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Ashley Zauflik was awarded $14 million by a jury in Bucks County, Penn. She sued the local school district after she and other students were hit by a school bus in 2007.
The jury awarded approximately $3 million for past and future medical expenses, and another $11.1 million for pain and suffering. Ashley lost her leg, fractured a number of bones, and suffered from a crushed abdomen.
But under Pennsylvania's statutory damage cap, she's only entitled to $500,000.
This is an incredible disparity, and may be unfair for a girl who has suffered so much. But statutory damage caps are common in many states.
Medical malpractice damage caps are perhaps the most popular. Doctors blame high costs on high insurance rates. High insurance rates are in turn blamed on large medical malpractice verdicts. Legislators believe that damage caps will ultimately lower the cost of healthcare.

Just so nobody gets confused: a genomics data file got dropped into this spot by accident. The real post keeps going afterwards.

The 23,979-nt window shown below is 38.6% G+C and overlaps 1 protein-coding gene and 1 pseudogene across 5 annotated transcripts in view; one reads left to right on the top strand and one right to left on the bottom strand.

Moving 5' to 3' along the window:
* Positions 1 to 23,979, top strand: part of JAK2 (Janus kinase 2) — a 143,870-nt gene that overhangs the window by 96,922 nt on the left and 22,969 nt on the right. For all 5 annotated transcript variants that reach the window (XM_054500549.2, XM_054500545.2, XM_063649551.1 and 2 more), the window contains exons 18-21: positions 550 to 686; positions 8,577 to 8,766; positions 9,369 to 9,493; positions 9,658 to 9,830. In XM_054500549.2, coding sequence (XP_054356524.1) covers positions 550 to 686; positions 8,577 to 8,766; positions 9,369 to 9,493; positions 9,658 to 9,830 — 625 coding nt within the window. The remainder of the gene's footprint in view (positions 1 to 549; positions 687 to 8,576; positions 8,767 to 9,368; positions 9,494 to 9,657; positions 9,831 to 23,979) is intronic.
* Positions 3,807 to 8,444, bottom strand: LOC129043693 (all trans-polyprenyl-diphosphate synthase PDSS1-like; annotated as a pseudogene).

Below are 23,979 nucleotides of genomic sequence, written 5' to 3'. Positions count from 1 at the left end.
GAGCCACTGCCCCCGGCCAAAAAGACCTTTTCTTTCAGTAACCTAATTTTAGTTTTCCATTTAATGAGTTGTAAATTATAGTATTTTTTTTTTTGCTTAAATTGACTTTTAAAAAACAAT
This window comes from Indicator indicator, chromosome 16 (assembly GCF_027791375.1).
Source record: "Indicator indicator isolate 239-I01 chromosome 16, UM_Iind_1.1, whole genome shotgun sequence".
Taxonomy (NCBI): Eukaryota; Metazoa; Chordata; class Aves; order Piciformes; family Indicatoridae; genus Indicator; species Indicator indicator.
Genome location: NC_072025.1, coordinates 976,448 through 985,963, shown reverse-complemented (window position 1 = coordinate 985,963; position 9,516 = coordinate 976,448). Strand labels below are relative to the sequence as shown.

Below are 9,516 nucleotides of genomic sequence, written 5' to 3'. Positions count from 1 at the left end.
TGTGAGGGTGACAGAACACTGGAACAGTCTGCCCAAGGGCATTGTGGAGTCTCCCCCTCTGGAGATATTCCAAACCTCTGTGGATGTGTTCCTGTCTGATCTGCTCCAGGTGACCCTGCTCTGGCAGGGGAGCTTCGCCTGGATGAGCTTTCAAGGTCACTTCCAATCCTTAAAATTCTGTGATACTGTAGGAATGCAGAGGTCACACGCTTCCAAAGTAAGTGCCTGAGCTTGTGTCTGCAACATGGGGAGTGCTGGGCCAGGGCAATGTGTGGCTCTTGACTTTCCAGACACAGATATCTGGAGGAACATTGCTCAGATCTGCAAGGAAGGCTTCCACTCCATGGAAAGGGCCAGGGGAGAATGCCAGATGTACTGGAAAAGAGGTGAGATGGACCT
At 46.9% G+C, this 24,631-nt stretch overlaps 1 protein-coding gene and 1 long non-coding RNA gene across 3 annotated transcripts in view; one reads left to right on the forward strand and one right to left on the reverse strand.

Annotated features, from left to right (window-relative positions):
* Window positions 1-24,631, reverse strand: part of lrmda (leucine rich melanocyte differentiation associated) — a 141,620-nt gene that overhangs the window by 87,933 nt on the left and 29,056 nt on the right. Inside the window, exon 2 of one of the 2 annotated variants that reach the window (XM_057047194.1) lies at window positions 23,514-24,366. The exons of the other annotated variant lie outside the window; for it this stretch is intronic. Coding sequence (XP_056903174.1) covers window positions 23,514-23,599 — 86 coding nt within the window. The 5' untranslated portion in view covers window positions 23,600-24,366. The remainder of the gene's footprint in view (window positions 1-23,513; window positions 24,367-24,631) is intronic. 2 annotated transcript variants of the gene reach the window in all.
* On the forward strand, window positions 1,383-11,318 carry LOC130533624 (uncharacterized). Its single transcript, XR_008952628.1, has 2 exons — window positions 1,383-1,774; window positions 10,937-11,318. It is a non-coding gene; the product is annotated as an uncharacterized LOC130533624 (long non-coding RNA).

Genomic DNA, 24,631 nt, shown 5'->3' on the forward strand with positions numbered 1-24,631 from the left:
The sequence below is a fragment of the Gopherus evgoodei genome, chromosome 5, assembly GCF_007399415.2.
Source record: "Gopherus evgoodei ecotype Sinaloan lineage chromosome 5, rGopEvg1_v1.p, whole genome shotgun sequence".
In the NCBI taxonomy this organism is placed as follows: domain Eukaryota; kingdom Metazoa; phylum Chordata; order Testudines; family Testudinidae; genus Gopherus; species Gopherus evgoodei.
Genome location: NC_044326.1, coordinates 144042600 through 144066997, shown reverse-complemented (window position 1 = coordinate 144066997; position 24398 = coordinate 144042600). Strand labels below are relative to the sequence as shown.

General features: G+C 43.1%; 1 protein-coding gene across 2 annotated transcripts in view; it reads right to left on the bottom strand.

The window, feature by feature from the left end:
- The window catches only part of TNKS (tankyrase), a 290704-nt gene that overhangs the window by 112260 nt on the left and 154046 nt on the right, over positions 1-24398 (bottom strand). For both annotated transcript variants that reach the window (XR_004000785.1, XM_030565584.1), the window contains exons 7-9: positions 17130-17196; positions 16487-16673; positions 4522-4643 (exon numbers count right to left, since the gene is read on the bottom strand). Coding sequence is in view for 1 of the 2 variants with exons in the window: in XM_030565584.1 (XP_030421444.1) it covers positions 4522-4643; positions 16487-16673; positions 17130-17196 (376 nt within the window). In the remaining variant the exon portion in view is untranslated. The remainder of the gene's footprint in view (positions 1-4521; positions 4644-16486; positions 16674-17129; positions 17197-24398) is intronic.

Ashley's case is a little different, as the statutory damage cap applies only to government entities. Pennsylvania has chosen to exercise its governmental immunity and only allows personal injury victims to recover $500,000 from local agencies.
Whether this is constitutional is up for debate. The Supreme Court has not yet considered the issue, but some courts have thrown out similar laws, while others have found them valid.
Ashley Zauflik's attorney plans to bring such a challenge if the school doesn't pay more than $500,000, reports the Legal Intelligencer. But the district has thus far refused, citing the statutory damage cap as a limit to its liability.